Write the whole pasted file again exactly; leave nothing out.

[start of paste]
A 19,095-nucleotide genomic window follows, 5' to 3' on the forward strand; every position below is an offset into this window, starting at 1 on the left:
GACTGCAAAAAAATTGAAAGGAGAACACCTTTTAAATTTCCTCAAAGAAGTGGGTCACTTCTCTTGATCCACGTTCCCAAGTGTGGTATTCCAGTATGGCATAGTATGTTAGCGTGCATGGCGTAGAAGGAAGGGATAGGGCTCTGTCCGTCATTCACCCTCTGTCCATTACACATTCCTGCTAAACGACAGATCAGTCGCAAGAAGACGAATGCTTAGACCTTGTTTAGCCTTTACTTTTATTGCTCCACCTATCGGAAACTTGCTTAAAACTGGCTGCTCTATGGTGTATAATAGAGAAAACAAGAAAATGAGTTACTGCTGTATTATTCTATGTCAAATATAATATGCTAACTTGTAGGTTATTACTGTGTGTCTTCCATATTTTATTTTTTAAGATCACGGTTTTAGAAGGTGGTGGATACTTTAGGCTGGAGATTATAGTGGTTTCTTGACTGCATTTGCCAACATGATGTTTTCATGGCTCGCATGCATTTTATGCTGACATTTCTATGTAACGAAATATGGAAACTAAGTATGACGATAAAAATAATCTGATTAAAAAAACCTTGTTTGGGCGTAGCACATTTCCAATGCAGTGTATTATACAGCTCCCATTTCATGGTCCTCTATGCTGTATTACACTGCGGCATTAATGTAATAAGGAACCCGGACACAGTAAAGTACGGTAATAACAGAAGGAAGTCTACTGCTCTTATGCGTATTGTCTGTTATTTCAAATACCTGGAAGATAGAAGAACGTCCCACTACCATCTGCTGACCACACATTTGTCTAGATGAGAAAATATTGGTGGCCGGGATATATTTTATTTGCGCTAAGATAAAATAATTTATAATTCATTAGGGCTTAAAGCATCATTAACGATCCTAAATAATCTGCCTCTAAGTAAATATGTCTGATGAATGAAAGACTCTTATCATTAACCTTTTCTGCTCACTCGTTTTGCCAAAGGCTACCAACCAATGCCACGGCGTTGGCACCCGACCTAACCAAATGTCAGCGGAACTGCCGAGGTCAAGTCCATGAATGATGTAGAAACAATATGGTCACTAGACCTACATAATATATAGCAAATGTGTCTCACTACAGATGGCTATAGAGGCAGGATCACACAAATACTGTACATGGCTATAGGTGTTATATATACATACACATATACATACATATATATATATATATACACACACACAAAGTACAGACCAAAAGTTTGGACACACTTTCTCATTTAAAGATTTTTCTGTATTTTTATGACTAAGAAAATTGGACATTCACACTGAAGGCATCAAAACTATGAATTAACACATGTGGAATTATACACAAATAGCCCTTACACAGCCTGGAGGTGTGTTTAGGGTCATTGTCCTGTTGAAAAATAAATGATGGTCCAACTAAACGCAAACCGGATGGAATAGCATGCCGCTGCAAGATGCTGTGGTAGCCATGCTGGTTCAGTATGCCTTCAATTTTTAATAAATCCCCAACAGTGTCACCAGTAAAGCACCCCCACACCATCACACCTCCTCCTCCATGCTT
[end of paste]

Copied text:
A 19,095-nucleotide genomic window follows, 5' to 3' on the forward strand; every position below is an offset into this window, starting at 1 on the left:
GACTGCAAAAAAATTGAAAGGAGAACACCTTTTAAATTTCCTCAAAGAAGTGGGTCACTTCTCTTGATCCACGTTCCCAAGTGTGGTATTCCAGTATGGCATAGTATGTTAGCGTGCATGGCGTAGAAGGAAGGGATAGGGCTCTGTCCGTCATTCACCCTCTGTCCATTACACATTCCTGCTAAACGACAGATCAGTCGCAAGAAGACGAATGCTTAGACCTTGTTTAGCCTTTACTTTTATTGCTCCACCTATCGGAAACTTGCTTAAAACTGGCTGCTCTATGGTGTATAATAGAGAAAACAAGAAAATGAGTTACTGCTGTATTATTCTATGTCAAATATAATATGCTAACTTGTAGGTTATTACTGTGTGTCTTCCATATTTTATTTTTTAAGATCACGGTTTTAGAAGGTGGTGGATACTTTAGGCTGGAGATTATAGTGGTTTCTTGACTGCATTTGCCAACATGATGTTTTCATGGCTCGCATGCATTTTATGCTGACATTTCTATGTAACGAAATATGGAAACTAAGTATGACGATAAAAATAATCTGATTAAAAAAACCTTGTTTGGGCGTAGCACATTTCCAATGCAGTGTATTATACAGCTCCCATTTCATGGTCCTCTATGCTGTATTACACTGCGGCATTAATGTAATAAGGAACCCGGACACAGTAAAGTACGGTAATAACAGAAGGAAGTCTACTGCTCTTATGCGTATTGTCTGTTATTTCAAATACCTGGAAGATAGAAGAACGTCCCACTACCATCTGCTGACCACACATTTGTCTAGATGAGAAAATATTGGTGGCCGGGATATATTTTATTTGCGCTAAGATAAAATAATTTATAATTCATTAGGGCTTAAAGCATCATTAACGATCCTAAATAATCTGCCTCTAAGTAAATATGTCTGATGAATGAAAGACTCTTATCATTAACCTTTTCTGCTCACTCGTTTTGCCAAAGGCTACCAACCAATGCCACGGCGTTGGCACCCGACCTAACCAAATGTCAGCGGAACTGCCGAGGTCAAGTCCATGAATGATGTAGAAACAATATGGTCACTAGACCTACATAATATATAGCAAATGTGTCTCACTACAGATGGCTATAGAGGCAGGATCACACAAATACTGTACATGGCTATAGGTGTTATATATACATACACATATACATACATATATATATATATATACACACACACAAAGTACAGACCAAAAGTTTGGACACACTTTCTCATTTAAAGATTTTTCTGTATTTTTATGACTAAGAAAATTGGACATTCACACTGAAGGCATCAAAACTATGAATTAACACATGTGGAATTATACACAAATAGCCCTTACACAGCCTGGAGGTGTGTTTAGGGTCATTGTCCTGTTGAAAAATAAATGATGGTCCAACTAAACGCAAACCGGATGGAATAGCATGCCGCTGCAAGATGCTGTGGTAGCCATGCTGGTTCAGTATGCCTTCAATTTTTAATAAATCCCCAACAGTGTCACCAGTAAAGCACCCCCACACCATCACACCTCCTCCTCCATGCTT